Posted On: May 23, 2007 by

Apotex Gets (Super) Sacked By Covenant Not To Sue

Merck & Co. v. Apotex, Inc., C.A. No. 06-230 (GMS) (D. Del. May 21, 2007).

Judge Sleet granted Merck's motion to dismiss this case for lack of subject matter jurisdiction after Merck comprehensively covenanted not to sue Apotex over its generic version of Fosamax, despite the alleged jurisdictional "gaming" of the Hatch-Waxman Act's "triggering events" by Merck. This opinion addresses an important issue in ANDA litigation, so I will break down this opinion in more detail than usual.

Facts

Merck owns nine Orange Book patents for Fosamax. Apotex filed an ANDA seeking to make a generic version of Fosamax, certifying to the FDA that Merck's patents were invalid, unenforceable, and/or not infringed by its generic. Apotex informed Merck of its ANDA, and Merck filed suit under the Hatch-Waxman Act for infringement in April 2006. Apotex counterclaimed for a declaratory judgment of invalidity and noninfringement. In August 2006, Merck granted Apotex a comprehensive covenant not to sue and then moved to dismiss the case for lack of subject matter jurisdiction.

The Heart of the Problem - Gamesmanship

Essentially, the brand-name drug companies have found a loophole in the interaction between the Hatch-Waxman Act and the federal courts that delays generic manufacturers' entry into the marketplace. The Hatch-Waxman Act provides that a patentee may sue an ANDA applicant that submits an application with a paragraph IV certification (that the brand name drug's patent(s) is invalid/unenforceable/not infringed) for infringement. If the brand name manufacturer files suit within 45 days of receiving notice of the application, then a 30-month stay of the generic application's approval is invoked. The 30-month stay can only be lifted by an earlier decision in a patent infringement case or by Court order to shorten or lengthen the stay. The loophole goes like this: 1) generic files application, 2) brand name files suit for infringement within 45 days, invoking the 30-month stay, 3) the brand name covenants not to sue the generic, depriving the district court of jurisdiction, and 4) the infringement case is dismissed, but the 30-month stay remains because no "triggering event" has occurred. The advantage to the brand name manufacturer is a potentially longer period of exclusivity than if the district court had found in favor of the generic manufacturer on the merits.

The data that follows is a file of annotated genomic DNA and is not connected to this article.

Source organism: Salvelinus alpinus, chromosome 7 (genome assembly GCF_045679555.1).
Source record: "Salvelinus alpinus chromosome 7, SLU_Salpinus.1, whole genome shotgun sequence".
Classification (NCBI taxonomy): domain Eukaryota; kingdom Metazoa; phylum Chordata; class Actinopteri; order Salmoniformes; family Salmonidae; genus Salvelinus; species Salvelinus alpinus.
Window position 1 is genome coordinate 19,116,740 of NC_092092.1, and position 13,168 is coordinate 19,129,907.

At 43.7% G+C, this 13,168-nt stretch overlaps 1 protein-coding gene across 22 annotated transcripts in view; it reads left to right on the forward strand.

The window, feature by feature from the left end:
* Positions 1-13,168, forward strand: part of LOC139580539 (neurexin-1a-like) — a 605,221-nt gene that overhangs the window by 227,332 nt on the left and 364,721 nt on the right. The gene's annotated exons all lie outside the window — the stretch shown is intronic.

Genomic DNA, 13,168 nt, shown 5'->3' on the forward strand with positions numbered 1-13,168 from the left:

Judge Sleet notes quite strongly that the practical realities of this system unnecessarily strain the court system. Op. at 10, fn. 4.

The Court's Hands Are Tied

The Court analyzed the continued existence of an actual case or controversy under the Federal Circuit's recent decision in Teva v. Novartis, which announced the end of the "reasonable apprehension of suit" test, ushering in a broader "actual controversy" inquiry dictated by the Supreme Court's MedImmune decision. The Court found that "Apotex's advancement of this case against Merck [after Merck's covenant not to sue] becomes merely a means to an end, where the desired "end" is a triggering event but the means to that end, the litigation itself, is not sanctioned under the current legal framework." Op. at 8. Thus, the Court held that Merck's covenant not to sue deprived it of jurisdiction over Apotex's declaratory judgment counterclaims under Super Sack and dismissed the suit.

Antitrust Implications?

Apotex argued to the Court that "Merck's actions of filing suit, covenanting not to sue, and moving to dismiss for lack of jurisdiction, are an unlawfully anticompetitive and monopolistic scheme to delay entry by Apotex and other generic filers into the market…." Op. at 13. Ultimately, the Court found that while Apotex may suffer a business disadvantage from Merck's use of the Hatch-Waxman scheme, this disadvantage is not actionable as an antitrust violation because it is sanctioned and contemplated by the Hatch-Waxman Act. Op. at 18. As such, the Court denied Apotex's motion to amend its complaint to add antitrust claims as futile.

Conclusion

Just when everyone thought that Teva v. Novartis would make it easier for generic manufacturers to maintain suits against patentees, the brand name manufacturers come up with a new tactic. Looking forward, it will be interesting to see how the FDA and Congress deal with this loophole. Considering the amount of money on the line, I'm sure the Federal Circuit will also get a chance to opine on this case.